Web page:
UPDATE: SpaceX has confirmed that all five Iridium satellites have been successfully deployed.
UPDATE: SpaceX has confirmed that all five Iridium satellites have been successfully deployed.
Even with a power of just a couple of Watts, the EM-drive generates thrust in the expected direction (e.g., the torsion bar twists in the right direction). If you reverse the direction of the thruster, the balance swings back the other way: the thrust is reversed. Unfortunately, the EM drive also generates the thrust when the thruster is directed so that it cannot produce a torque on the balance (e.g., the null test also produces thrust). And likewise, that "thrust" reverses when you reverse the direction of the thruster. The best part is that the results are the same when the attenuator is put into the circuit. In this case, there is basically no radiation in the microwave cavity, yet the WTF-thruster thrusts on. So, where does the force come from? The Earth's magnetic field, most likely. The cables that carry the current to the microwave amplifier run along the arm of the torsion bar. Although the cable is shielded, it is not perfect (because the researchers did not have enough mu metal). The current in the cable experiences a force due to the Earth's magnetic field that is precisely perpendicular to the torsion bar. And, depending on the orientation of the thruster, the direction of the current will reverse and the force will reverse. The researchers' conclude by saying: "At least, SpaceDrive [the name of the test setup] is an excellent educational project by developing highly demanding test setups, evaluating theoretical models and possible experimental errors. It's a great learning experience with the possibility to find something that can drive space exploration into its next generation."
In a normal room, "atoms are bouncing off one another in all directions at a few hundred meters per second," Rob Thompson, a NASA scientist working on CAL explained in a statement. CAL, however, can reach temperatures that are just one ten billionth of a degree above absolute zero -- the point at which matter loses all its thermal energy -- which means that this chaotic atomic motion comes to a near standstill.
CAL uses magnetic fields and lasers traps to capture the gaseous atoms and cool them to nearly absolute zero. Since all the atoms have the same energy levels at that point, these effectively motionless atoms condense into a state of quantum matter called a Bose-Einstein condensate. This state of matter means that the atoms have the properties of one continuous wave rather discrete particles.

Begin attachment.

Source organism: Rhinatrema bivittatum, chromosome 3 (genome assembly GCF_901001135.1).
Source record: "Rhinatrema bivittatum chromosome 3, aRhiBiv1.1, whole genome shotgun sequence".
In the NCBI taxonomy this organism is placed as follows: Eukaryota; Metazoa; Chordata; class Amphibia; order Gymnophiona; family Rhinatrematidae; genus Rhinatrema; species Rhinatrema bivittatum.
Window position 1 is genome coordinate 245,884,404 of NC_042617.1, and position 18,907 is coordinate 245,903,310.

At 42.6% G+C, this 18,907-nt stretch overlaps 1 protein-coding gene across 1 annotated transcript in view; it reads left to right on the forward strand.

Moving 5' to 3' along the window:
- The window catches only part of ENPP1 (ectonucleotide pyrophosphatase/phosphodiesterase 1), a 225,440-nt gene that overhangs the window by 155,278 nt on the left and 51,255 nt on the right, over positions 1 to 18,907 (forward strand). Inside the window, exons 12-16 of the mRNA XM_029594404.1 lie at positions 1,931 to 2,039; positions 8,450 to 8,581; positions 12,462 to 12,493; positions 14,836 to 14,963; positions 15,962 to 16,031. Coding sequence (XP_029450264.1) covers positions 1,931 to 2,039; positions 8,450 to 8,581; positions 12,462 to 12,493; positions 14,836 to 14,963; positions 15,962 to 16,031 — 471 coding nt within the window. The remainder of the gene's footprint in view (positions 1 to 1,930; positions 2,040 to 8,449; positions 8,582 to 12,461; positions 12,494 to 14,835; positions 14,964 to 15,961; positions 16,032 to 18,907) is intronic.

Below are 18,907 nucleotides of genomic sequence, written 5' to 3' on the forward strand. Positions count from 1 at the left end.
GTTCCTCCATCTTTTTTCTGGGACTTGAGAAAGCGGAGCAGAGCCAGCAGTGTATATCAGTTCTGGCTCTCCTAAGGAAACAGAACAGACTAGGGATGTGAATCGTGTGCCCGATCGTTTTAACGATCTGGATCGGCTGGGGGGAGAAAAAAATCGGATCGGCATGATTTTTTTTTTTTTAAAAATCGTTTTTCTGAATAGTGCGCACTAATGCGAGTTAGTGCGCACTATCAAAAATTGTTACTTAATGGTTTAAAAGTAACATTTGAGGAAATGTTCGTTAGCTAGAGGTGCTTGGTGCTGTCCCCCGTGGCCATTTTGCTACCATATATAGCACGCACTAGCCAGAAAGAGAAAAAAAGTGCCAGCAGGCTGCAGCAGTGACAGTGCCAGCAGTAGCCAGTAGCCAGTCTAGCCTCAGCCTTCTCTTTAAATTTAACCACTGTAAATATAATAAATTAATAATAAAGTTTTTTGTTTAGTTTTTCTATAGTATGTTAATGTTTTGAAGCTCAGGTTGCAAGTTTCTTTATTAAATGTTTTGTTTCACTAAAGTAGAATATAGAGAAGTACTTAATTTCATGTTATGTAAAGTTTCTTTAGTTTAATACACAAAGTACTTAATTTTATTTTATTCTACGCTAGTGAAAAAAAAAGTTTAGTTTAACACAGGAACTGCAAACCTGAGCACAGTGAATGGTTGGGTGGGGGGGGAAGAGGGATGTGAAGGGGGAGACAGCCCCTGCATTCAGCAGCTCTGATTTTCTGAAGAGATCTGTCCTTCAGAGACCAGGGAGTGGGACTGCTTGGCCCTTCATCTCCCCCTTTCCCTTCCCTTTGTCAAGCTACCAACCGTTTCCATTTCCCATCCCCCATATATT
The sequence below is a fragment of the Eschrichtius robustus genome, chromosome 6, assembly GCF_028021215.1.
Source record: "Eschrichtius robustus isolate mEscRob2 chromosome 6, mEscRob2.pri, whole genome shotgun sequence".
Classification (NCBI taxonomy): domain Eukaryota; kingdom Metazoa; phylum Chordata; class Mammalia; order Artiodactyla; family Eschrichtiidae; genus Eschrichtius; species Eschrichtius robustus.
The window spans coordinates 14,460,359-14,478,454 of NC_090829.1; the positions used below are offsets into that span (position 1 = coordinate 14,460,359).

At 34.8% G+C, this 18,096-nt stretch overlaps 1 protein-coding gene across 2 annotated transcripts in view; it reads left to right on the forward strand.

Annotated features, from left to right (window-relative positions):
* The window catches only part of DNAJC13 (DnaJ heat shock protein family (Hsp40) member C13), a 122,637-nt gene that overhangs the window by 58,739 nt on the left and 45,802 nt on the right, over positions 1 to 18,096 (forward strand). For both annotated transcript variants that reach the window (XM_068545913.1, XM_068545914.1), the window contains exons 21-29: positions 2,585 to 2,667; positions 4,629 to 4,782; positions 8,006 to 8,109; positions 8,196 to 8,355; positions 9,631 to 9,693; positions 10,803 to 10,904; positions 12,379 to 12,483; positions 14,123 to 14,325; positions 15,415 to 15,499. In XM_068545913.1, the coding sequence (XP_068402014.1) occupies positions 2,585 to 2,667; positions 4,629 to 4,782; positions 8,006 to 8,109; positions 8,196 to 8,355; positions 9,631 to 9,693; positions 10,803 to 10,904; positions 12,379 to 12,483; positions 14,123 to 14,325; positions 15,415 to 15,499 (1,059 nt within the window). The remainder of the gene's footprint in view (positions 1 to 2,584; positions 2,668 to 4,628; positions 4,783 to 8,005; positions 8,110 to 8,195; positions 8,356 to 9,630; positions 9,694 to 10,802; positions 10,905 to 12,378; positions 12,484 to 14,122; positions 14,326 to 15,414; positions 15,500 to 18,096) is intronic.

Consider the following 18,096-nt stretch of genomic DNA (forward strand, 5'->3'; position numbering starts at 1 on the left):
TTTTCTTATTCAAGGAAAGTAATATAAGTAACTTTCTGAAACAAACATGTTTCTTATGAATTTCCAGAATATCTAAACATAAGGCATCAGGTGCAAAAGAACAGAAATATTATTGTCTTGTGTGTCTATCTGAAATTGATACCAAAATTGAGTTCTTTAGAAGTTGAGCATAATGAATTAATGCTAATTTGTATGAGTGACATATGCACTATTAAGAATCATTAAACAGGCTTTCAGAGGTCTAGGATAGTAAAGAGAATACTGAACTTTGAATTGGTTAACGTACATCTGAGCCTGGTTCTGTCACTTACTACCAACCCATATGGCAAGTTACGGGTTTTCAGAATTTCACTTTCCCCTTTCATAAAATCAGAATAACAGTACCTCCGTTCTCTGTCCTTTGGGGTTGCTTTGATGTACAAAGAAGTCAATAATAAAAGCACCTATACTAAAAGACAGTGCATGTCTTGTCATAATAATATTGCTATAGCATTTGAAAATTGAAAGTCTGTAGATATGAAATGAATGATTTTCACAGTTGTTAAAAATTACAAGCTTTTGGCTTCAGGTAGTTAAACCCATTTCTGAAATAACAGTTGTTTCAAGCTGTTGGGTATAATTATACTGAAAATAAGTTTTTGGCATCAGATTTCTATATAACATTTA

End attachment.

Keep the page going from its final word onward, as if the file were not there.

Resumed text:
They ascribed changes in 12 regions to natural variability, including a progression from a dry period to a wet period in the northern Great Plains, a drought in eastern Brazil and wetter periods in the Amazon and tropical West Africa. In 14 of the areas -- more than 40 percent of the hotspots -- the scientists associated the water shifts partially or largely with human activity. That included groundwater depletion combined with drought in Southern California and the southern High Plains from Kansas to the Texas Panhandle, as well as in the northern Middle East, northern Africa, southern Russia, Ukraine and Kazakhstan. The first-of-its-kind study has been published in the journal Nature.
NASA's Galileo spacecraft spent eight years in orbit around Jupiter and made its closest pass over Europa, a moon about the size of our own, on 16 December 1997. As the probe dropped beneath an altitude of 250 miles, its sensors twitched with unexpected signals that scientists were unable to explain at the time. Now, in a new study, the researchers describe how they went back to the Galileo data after grainy images beamed home from the Hubble space telescope in 2016 showed what appeared to be plumes of water blasting from Europa's surface.
It also marks the first launch of the Block 5, the vehicle that will carry humans to space for NASA. The Block 5 is meant to be SpaceX's most reusable rocket yet, with many upgrades put in place that negate the need for extensive refurbishment between flights. In fact, the first Block 5 rockets will eventually be able to fly up to 10 times without the need for any maintenance after landings, SpaceX CEO Elon Musk said during a pre-launch press conference. Ideally, once one of these rocket lands, SpaceX will turn it horizontal, attach a new upper stage and nose cone on top, turn it vertical on the launchpad, fill it with propellant, and then launch it again. Musk noted that the vehicles would need some kind of moderate maintenance after the 10-flight mark, but it's possible that each rocket could fly up to 100 times in total.
Parkinson, whose first job was delivering newspapers, had a passion for maps. He used those maps when canoeing to navigate the lakes and streams of Minnesota, aided by a hand compass. When he graduated from the U.S. Naval Academy in 1957 with a Bachelor of Science in Engineering, he joined the Air Force to study navigation systems. In 1960, when his superiors saw his engineering potential, they sent him to the Massachusetts Institute of Technology to pursue graduate studies. He became a protegee of Charles Stark (Doc) Draper, the father of inertial navigation, who was teaching at MIT at the time. Draper was the lead engineer developing the computer systems for NASA's Apollo program. [...] It was in 1972 when his path on inertial navigation collided with satellite systems. He had been recently promoted to colonel when he received a call from another colonel who was part of the Air Force inertial guidance "mafia." He moved to Los Angeles and joined the group, a bunch of Air Force engineers from MIT. Then Parkinson asked to work on the Air Force 621B program, the genesis of GPS.
The move jeopardizes plans to verify the national emission cuts agreed to in the Paris climate accords, says Kelly Sims Gallagher, director of Tufts University's Center for International Environment and Resource Policy in Medford, Massachusetts. "If you cannot measure emissions reductions, you cannot be confident that countries are adhering to the agreement," she says. Canceling the CMS "is a grave mistake," she adds.